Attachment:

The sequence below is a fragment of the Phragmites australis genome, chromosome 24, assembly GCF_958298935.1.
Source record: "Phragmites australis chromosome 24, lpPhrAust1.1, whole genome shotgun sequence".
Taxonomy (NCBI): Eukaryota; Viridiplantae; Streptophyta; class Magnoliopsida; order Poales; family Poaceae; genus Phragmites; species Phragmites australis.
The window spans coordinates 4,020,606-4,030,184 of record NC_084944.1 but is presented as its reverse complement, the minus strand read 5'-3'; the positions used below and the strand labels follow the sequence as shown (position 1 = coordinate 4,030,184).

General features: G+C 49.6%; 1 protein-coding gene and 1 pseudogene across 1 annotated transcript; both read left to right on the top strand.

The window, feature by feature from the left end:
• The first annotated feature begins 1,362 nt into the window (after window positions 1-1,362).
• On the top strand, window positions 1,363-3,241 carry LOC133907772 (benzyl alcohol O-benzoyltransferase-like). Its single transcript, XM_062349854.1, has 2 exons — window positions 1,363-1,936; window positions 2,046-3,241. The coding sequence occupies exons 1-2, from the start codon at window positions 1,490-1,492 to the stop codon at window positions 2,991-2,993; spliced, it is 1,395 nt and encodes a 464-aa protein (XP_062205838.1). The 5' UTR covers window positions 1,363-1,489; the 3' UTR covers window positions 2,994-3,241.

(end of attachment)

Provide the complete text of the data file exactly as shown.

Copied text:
The sequence below is a fragment of the Phragmites australis genome, chromosome 24, assembly GCF_958298935.1.
Source record: "Phragmites australis chromosome 24, lpPhrAust1.1, whole genome shotgun sequence".
Taxonomy (NCBI): Eukaryota; Viridiplantae; Streptophyta; class Magnoliopsida; order Poales; family Poaceae; genus Phragmites; species Phragmites australis.
The window spans coordinates 4,020,606-4,030,184 of record NC_084944.1 but is presented as its reverse complement, the minus strand read 5'-3'; the positions used below and the strand labels follow the sequence as shown (position 1 = coordinate 4,030,184).

General features: G+C 49.6%; 1 protein-coding gene and 1 pseudogene across 1 annotated transcript; both read left to right on the top strand.

The window, feature by feature from the left end:
• The first annotated feature begins 1,362 nt into the window (after window positions 1-1,362).
• On the top strand, window positions 1,363-3,241 carry LOC133907772 (benzyl alcohol O-benzoyltransferase-like). Its single transcript, XM_062349854.1, has 2 exons — window positions 1,363-1,936; window positions 2,046-3,241. The coding sequence occupies exons 1-2, from the start codon at window positions 1,490-1,492 to the stop codon at window positions 2,991-2,993; spliced, it is 1,395 nt and encodes a 464-aa protein (XP_062205838.1). The 5' UTR covers window positions 1,363-1,489; the 3' UTR covers window positions 2,994-3,241.